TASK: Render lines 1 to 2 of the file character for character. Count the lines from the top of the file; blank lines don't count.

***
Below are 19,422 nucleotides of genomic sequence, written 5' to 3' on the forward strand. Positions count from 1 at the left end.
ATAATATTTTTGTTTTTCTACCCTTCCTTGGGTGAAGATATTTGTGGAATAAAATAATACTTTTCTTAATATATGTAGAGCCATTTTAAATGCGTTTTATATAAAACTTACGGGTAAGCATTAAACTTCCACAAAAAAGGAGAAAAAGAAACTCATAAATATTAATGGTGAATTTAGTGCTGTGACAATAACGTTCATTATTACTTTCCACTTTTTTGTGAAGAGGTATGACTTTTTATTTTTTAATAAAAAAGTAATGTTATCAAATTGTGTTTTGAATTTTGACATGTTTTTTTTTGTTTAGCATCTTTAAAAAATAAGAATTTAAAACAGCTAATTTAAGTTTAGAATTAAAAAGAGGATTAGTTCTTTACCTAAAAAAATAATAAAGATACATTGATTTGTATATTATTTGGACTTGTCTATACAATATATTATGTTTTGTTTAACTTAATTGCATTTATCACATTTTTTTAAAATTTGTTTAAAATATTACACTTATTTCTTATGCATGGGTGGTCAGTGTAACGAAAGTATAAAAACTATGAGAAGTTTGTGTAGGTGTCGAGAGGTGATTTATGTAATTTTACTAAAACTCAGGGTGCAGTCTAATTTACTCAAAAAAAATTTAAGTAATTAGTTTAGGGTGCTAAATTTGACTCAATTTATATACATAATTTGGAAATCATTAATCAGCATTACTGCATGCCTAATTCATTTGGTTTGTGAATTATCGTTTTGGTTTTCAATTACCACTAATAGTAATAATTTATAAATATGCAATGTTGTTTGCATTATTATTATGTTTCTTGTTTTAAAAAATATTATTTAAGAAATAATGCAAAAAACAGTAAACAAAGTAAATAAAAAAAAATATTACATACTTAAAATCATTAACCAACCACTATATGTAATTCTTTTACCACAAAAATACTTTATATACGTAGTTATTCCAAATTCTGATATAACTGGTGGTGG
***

Below are 19,422 nucleotides of genomic sequence, written 5' to 3' on the forward strand. Positions count from 1 at the left end.
ATAATATTTTTGTTTTTCTACCCTTCCTTGGGTGAAGATATTTGTGGAATAAAATAATACTTTTCTTAATATATGTAGAGCCATTTTAAATGCGTTTTATATAAAACTTACGGGTAAGCATTAAACTTCCACAAAAAAGGAGAAAAAGAAACTCATAAATATTAATGGTGAATTTAGTGCTGTGACAATAACGTTCATTATTACTTTCCACTTTTTTGTGAAGAGGTATGACTTTTTATTTTTTAATAAAAAAGTAATGTTATCAAATTGTGTTTTGAATTTTGACATGTTTTTTTTTGTTTAGCATCTTTAAAAAATAAGAATTTAAAACAGCTAATTTAAGTTTAGAATTAAAAAGAGGATTAGTTCTTTACCTAAAAAAATAATAAAGATACATTGATTTGTATATTATTTGGACTTGTCTATACAATATATTATGTTTTGTTTAACTTAATTGCATTTATCACATTTTTTTAAAATTTGTTTAAAATATTACACTTATTTCTTATGCATGGGTGGTCAGTGTAACGAAAGTATAAAAACTATGAGAAGTTTGTGTAGGTGTCGAGAGGTGATTTATGTAATTTTACTAAAACTCAGGGTGCAGTCTAATTTACTCAAAAAAAATTTAAGTAATTAGTTTAGGGTGCTAAATTTGACTCAATTTATATACATAATTTGGAAATCATTAATCAGCATTACTGCATGCCTAATTCATTTGGTTTGTGAATTATCGTTTTGGTTTTCAATTACCACTAATAGTAATAATTTATAAATATGCAATGTTGTTTGCATTATTATTATGTTTCTTGTTTTAAAAAATATTATTTAAGAAATAATGCAAAAAACAGTAAACAAAGTAAATAAAAAAAAATATTACATACTTAAAATCATTAACCAACCACTATATGTAATTCTTTTACCACAAAAATACTTTATATACGTAGTTATTCCAAATTCTGATATAACTGGTGGTGG